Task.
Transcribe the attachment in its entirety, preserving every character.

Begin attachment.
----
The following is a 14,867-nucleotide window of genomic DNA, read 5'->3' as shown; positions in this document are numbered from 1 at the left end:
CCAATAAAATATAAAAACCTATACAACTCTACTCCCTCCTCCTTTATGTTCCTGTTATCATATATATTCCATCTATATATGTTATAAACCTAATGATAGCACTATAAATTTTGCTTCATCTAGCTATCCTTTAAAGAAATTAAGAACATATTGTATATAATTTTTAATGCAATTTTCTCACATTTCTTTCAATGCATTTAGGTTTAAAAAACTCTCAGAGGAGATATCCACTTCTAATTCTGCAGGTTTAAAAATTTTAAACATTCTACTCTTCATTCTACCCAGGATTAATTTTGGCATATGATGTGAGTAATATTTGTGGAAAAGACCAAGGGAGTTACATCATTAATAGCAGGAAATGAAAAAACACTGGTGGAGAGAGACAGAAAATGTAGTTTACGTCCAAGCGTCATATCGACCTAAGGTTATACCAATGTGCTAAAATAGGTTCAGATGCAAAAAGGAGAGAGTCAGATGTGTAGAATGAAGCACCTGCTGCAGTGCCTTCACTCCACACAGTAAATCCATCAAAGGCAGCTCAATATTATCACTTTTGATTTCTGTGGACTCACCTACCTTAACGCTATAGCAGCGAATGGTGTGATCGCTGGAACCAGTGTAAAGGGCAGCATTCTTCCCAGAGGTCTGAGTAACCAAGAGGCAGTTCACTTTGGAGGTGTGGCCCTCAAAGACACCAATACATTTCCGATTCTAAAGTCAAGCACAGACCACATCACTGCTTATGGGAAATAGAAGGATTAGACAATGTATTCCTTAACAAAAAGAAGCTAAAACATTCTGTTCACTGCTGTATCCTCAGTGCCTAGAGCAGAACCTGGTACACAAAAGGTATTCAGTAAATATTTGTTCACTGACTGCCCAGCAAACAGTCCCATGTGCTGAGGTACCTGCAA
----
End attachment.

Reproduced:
The following is a 14,867-nucleotide window of genomic DNA, read 5'->3' as shown; positions in this document are numbered from 1 at the left end:
CCAATAAAATATAAAAACCTATACAACTCTACTCCCTCCTCCTTTATGTTCCTGTTATCATATATATTCCATCTATATATGTTATAAACCTAATGATAGCACTATAAATTTTGCTTCATCTAGCTATCCTTTAAAGAAATTAAGAACATATTGTATATAATTTTTAATGCAATTTTCTCACATTTCTTTCAATGCATTTAGGTTTAAAAAACTCTCAGAGGAGATATCCACTTCTAATTCTGCAGGTTTAAAAATTTTAAACATTCTACTCTTCATTCTACCCAGGATTAATTTTGGCATATGATGTGAGTAATATTTGTGGAAAAGACCAAGGGAGTTACATCATTAATAGCAGGAAATGAAAAAACACTGGTGGAGAGAGACAGAAAATGTAGTTTACGTCCAAGCGTCATATCGACCTAAGGTTATACCAATGTGCTAAAATAGGTTCAGATGCAAAAAGGAGAGAGTCAGATGTGTAGAATGAAGCACCTGCTGCAGTGCCTTCACTCCACACAGTAAATCCATCAAAGGCAGCTCAATATTATCACTTTTGATTTCTGTGGACTCACCTACCTTAACGCTATAGCAGCGAATGGTGTGATCGCTGGAACCAGTGTAAAGGGCAGCATTCTTCCCAGAGGTCTGAGTAACCAAGAGGCAGTTCACTTTGGAGGTGTGGCCCTCAAAGACACCAATACATTTCCGATTCTAAAGTCAAGCACAGACCACATCACTGCTTATGGGAAATAGAAGGATTAGACAATGTATTCCTTAACAAAAAGAAGCTAAAACATTCTGTTCACTGCTGTATCCTCAGTGCCTAGAGCAGAACCTGGTACACAAAAGGTATTCAGTAAATATTTGTTCACTGACTGCCCAGCAAACAGTCCCATGTGCTGAGGTACCTGCAA